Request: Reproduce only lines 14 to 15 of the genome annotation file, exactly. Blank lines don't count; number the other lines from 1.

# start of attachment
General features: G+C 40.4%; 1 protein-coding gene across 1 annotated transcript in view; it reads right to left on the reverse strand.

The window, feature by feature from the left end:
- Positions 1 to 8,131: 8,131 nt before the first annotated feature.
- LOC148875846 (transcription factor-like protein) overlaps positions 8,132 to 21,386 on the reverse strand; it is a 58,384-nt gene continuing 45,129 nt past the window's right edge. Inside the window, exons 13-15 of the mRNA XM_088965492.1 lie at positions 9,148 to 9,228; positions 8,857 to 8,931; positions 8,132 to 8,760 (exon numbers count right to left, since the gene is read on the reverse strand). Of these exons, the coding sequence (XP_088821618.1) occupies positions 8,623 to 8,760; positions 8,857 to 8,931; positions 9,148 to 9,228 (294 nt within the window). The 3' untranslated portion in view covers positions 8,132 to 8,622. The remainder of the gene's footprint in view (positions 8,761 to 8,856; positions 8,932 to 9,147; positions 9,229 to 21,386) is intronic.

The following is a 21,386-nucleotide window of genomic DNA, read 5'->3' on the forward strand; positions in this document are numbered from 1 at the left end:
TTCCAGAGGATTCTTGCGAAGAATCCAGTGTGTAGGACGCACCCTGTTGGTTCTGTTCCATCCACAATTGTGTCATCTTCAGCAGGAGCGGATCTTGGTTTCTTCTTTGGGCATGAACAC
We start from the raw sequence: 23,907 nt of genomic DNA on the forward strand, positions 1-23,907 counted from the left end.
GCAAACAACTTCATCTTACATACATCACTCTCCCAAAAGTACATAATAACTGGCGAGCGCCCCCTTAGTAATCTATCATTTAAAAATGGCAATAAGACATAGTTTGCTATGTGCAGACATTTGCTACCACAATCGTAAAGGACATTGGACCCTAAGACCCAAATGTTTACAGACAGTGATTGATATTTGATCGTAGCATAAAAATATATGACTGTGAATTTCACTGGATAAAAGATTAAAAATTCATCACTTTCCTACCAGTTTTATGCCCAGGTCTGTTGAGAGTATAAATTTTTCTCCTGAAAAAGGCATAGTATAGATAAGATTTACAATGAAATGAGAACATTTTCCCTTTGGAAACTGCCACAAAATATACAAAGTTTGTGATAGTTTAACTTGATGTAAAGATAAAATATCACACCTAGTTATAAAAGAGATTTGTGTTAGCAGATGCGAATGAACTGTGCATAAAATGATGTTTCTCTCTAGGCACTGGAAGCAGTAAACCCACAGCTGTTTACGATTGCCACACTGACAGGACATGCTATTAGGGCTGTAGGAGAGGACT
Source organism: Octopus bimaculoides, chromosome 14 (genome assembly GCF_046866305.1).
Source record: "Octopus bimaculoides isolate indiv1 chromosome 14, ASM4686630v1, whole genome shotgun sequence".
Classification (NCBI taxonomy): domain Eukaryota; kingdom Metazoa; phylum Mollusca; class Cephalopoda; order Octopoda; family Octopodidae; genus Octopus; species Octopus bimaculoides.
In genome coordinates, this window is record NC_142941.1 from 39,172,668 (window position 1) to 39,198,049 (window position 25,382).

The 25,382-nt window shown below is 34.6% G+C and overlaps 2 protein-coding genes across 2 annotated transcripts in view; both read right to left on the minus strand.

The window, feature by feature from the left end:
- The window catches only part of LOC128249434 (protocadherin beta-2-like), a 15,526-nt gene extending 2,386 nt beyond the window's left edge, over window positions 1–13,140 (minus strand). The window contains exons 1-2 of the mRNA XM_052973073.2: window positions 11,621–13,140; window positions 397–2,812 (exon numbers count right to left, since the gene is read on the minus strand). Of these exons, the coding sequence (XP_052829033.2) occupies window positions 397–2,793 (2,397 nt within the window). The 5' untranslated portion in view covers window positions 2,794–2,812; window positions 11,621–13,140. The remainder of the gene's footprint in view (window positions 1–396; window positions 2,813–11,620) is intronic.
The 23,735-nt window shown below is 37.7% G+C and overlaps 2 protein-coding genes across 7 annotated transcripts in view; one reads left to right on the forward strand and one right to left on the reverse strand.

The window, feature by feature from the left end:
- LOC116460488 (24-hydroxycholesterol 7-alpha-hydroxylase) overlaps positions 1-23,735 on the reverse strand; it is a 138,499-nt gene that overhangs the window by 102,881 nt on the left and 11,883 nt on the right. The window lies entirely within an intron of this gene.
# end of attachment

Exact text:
The window, feature by feature from the left end:
- The window catches only part of LOC128249434 (protocadherin beta-2-like), a 15,526-nt gene extending 2,386 nt beyond the window's left edge, over window positions 1–13,140 (minus strand). The window contains exons 1-2 of the mRNA XM_052973073.2: window positions 11,621–13,140; window positions 397–2,812 (exon numbers count right to left, since the gene is read on the minus strand). Of these exons, the coding sequence (XP_052829033.2) occupies window positions 397–2,793 (2,397 nt within the window). The 5' untranslated portion in view covers window positions 2,794–2,812; window positions 11,621–13,140. The remainder of the gene's footprint in view (window positions 1–396; window positions 2,813–11,620) is intronic.